The Mind Doth Not Triumph

Rational people take comfort in their rationality. They explore the world around them with intellectual curiosity; they pose unconventional questions about unquestioned convention; they seek the assurance of a rigid taxonomy assisted by predictable chains of causation.

Yet faith in rationality, in realism, in common sense — is profoundly misguided, methinks.  The last few weeks have made me witness to several highly rational people floundering in a sea of emotional distress. Yes, I have been able to offer comfort by appealing to alternative taxonomies or hidden premises or shifting paradigms. Yet it is curious, isn’t it?  That vaunted rationality should be left so utterly defenseless against the wild-eyed irrationality of passing emotion?

The ancients had their fun with this dilemma, of course; the entire modus vivendi of both the Stoics and the Epicureans was based on bringing an armistice to the head-heart conflict.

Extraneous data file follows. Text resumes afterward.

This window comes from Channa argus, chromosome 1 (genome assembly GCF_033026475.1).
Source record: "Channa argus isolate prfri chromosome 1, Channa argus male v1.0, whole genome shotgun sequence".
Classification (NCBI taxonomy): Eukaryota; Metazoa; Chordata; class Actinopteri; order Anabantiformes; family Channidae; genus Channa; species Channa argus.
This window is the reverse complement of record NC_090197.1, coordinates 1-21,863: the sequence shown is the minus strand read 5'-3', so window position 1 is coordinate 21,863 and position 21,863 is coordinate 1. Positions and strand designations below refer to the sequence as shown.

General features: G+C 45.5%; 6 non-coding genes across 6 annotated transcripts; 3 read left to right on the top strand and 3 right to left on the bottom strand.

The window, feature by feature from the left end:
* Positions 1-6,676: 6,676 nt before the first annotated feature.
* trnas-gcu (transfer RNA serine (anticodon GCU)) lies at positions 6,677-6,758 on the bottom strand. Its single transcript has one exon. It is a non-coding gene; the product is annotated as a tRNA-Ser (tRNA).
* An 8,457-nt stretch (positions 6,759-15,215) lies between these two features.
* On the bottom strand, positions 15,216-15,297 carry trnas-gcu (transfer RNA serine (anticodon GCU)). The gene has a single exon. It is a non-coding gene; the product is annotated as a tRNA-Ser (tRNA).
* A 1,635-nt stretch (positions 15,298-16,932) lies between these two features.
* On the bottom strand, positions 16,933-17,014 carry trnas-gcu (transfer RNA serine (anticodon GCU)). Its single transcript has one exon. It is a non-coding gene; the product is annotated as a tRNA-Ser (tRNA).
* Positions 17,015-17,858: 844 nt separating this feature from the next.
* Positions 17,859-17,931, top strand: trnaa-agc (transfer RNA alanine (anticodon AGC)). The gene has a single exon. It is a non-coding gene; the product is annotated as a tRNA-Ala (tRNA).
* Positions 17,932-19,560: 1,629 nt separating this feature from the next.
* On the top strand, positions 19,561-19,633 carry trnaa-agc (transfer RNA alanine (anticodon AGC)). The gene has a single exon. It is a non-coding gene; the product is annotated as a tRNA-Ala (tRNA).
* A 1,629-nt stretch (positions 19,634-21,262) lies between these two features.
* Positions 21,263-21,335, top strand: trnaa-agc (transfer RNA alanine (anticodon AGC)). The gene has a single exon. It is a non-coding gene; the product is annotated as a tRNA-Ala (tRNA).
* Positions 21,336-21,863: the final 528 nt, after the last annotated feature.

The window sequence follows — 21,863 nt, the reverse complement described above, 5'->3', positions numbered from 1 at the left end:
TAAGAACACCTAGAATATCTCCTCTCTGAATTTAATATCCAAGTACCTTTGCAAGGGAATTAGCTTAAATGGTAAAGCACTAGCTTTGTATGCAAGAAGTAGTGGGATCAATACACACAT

And today, the cool rationalism of the Obama administration yields to the irrational passions of the administration’s activist fringe to push policies whose priority makes precious little sense when considered under the cold, hard light of realpolitik.

Nevertheless.

Perhaps it’s a statistical blip. Perhaps I’m merely more attuned to it lately. But several close friends have confided in me of their emotional turmoil, and their struggle to find meaning in it and to find a “logical way out.”

And there’s the rub. There may not be a logical way out. Maybe, instead of thinking their way out of the box, they need to feel their way out. Maybe the rigid rationalism that facilitates over-thinking and self-doubt should be shelved in favor of a wild ride of the heart.

In conflicts between the heart and the mind, the heart’s inclinations usually push in favor of short-term gratification, sometimes at the expense of long-term prudence. This impluse can be resisted, but never suppressed. Resistance is futile; the heart’s yearings will be assimilated. So perhaps instead of using reason as a weapon to slay the heart’s longings, reason can instead be used as a tool to channel those longings into something more strategically sound.

Perhaps.

All I know is that, as Pascal said, the heart has its reasons of which reason knows nothing. The mind doth not triumph.

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